My own view is that we are constantly surrounded by metaphysical mysteries and that perhaps it's best not to get too far out in front of the data. Hence my agnosticism.
     
    Last edited: Nov 16, 2018
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  12. Write4U Valued Senior Member

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    Atheists have no faith to sell.
     
  13. Musika Last in Space Valued Senior Member

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    ... so they tell us, despite constantly acting to the contrary.
     
  14. Yazata Valued Senior Member

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    Faith that human understanding of reality can be true and complete without the personalized supernatural agencies of theism.
     
  15. Beer w/Straw Transcendental Ignorance! Valued Senior Member

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    Could you put that in modern day terms?
     
  16. Tiassa Let us not launch the boat ... Staff Member

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    Click or don't click: I don't recall ever actually using this image for anything.

    Inasmuch as you affirm that your post at #145↑ is non sequitur, sure.

    That is, I'm pretty sure you didn't actually intend to accuse that DaveC426913 is "disturbed"; indeed your response would seem to confirms this.

    Given your history of make-believe and fallacy↗, it's true, the moment isn't surprising, but still: Changing the subject doesn't actually address an issue, but, rather, change the subject to another.

    Still, you wrote three posts to get my attention:

    Maybe in the case of calling out a member so directly as we saw in another thread↗, but even still, that was a thin pretense that would seem to oblige the theist to explain according to atheistic terms intended to preclude fulfillment. The pretense was to start an "appropriate thread", that "doesn't become populated by stupidity", and the question of whether those criteria were fulfilled is largely either a both-sides fallacy staked in defense of propriety, or a question of whether the topic post has a clue about anything other than its author's prejudice against religion and lack of respect for a particular individual.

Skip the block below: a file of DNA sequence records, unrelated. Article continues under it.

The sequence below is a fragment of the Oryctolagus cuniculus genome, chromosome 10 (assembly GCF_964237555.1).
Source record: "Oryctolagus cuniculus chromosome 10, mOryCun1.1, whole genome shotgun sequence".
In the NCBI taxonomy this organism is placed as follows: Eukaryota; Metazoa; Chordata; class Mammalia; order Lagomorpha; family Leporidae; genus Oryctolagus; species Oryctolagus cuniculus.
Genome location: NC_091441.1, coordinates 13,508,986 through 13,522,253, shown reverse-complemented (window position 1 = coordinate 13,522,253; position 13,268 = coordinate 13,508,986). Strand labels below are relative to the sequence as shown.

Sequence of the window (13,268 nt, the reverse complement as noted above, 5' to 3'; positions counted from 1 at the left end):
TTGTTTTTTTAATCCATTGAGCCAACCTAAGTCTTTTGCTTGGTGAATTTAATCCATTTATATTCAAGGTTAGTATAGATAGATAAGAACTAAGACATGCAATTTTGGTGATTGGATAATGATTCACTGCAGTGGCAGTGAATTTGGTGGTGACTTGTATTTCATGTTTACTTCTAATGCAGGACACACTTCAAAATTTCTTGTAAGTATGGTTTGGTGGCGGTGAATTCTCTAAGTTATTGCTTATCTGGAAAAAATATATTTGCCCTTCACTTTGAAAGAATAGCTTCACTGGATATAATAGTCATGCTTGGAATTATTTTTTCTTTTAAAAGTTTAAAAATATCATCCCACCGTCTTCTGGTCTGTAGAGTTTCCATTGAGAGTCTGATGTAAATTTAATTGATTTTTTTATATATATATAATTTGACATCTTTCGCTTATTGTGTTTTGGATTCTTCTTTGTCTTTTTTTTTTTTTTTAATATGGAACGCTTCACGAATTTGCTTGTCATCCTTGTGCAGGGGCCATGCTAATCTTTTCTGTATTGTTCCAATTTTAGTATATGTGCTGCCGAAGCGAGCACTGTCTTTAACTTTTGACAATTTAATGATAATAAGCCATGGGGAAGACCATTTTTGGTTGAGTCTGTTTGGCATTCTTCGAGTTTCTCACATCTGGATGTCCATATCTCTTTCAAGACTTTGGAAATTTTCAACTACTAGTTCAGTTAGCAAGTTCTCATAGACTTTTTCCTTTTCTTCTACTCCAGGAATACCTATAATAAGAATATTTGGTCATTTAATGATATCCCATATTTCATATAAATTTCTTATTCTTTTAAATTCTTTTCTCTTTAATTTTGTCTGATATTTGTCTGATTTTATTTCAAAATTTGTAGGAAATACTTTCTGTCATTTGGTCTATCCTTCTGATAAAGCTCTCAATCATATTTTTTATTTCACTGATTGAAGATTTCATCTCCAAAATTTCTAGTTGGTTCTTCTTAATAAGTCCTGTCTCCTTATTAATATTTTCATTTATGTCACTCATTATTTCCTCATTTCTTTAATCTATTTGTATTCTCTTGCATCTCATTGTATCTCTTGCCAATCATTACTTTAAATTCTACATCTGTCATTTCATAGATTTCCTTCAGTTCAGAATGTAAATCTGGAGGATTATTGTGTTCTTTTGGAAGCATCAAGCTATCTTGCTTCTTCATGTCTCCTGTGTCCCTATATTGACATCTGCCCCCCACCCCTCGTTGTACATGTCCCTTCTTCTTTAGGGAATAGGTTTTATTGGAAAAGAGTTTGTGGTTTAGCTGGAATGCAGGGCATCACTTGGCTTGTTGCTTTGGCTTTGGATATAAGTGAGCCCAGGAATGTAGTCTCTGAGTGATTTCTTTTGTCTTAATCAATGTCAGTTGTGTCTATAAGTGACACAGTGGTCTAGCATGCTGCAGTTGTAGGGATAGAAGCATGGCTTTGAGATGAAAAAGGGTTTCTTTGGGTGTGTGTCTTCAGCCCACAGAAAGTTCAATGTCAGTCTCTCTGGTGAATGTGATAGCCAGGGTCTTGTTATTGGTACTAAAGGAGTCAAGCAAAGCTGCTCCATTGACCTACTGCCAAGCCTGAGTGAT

In the two threads we were considering previously, there is likely some external stimulus, but in the end all you're doing is blaming other people for one person's decision to behave in a particular manner. And, sure, maybe that works in a room where critics aren't expected to actually know anything↗, it's an easy political answer. A more direct fighting metaphor is, to the one, what a person does in the moment compared to the nature of a given "attack"—i.e., assertion of defense—or, to the other, feeling stung by something that happened, going home and stewing about it, and then wandering down to the town square and challenging people to fight. And what is really sad about that latter is how it reminds me of schoolyard fights: "Okay, you throw the first punch."